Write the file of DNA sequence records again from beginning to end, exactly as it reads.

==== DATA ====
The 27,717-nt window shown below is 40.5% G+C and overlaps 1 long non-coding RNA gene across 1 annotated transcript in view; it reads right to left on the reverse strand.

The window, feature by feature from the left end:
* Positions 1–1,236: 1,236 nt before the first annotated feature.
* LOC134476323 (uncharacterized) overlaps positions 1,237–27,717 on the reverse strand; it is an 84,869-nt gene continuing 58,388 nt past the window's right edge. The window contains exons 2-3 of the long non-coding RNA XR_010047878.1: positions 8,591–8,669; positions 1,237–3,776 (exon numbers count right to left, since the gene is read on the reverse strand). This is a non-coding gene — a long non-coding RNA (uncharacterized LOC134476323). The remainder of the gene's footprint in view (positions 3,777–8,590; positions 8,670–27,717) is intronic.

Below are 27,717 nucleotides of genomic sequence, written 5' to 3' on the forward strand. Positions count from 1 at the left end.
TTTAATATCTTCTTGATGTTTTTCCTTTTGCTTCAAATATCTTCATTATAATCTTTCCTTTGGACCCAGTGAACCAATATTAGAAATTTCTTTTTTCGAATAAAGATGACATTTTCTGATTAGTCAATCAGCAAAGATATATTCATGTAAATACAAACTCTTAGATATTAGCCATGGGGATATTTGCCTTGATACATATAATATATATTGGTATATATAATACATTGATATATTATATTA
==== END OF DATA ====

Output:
The 27,717-nt window shown below is 40.5% G+C and overlaps 1 long non-coding RNA gene across 1 annotated transcript in view; it reads right to left on the reverse strand.

The window, feature by feature from the left end:
* Positions 1–1,236: 1,236 nt before the first annotated feature.
* LOC134476323 (uncharacterized) overlaps positions 1,237–27,717 on the reverse strand; it is an 84,869-nt gene continuing 58,388 nt past the window's right edge. The window contains exons 2-3 of the long non-coding RNA XR_010047878.1: positions 8,591–8,669; positions 1,237–3,776 (exon numbers count right to left, since the gene is read on the reverse strand). This is a non-coding gene — a long non-coding RNA (uncharacterized LOC134476323). The remainder of the gene's footprint in view (positions 3,777–8,590; positions 8,670–27,717) is intronic.

Below are 27,717 nucleotides of genomic sequence, written 5' to 3' on the forward strand. Positions count from 1 at the left end.
TTTAATATCTTCTTGATGTTTTTCCTTTTGCTTCAAATATCTTCATTATAATCTTTCCTTTGGACCCAGTGAACCAATATTAGAAATTTCTTTTTTCGAATAAAGATGACATTTTCTGATTAGTCAATCAGCAAAGATATATTCATGTAAATACAAACTCTTAGATATTAGCCATGGGGATATTTGCCTTGATACATATAATATATATTGGTATATATAATACATTGATATATTATATTA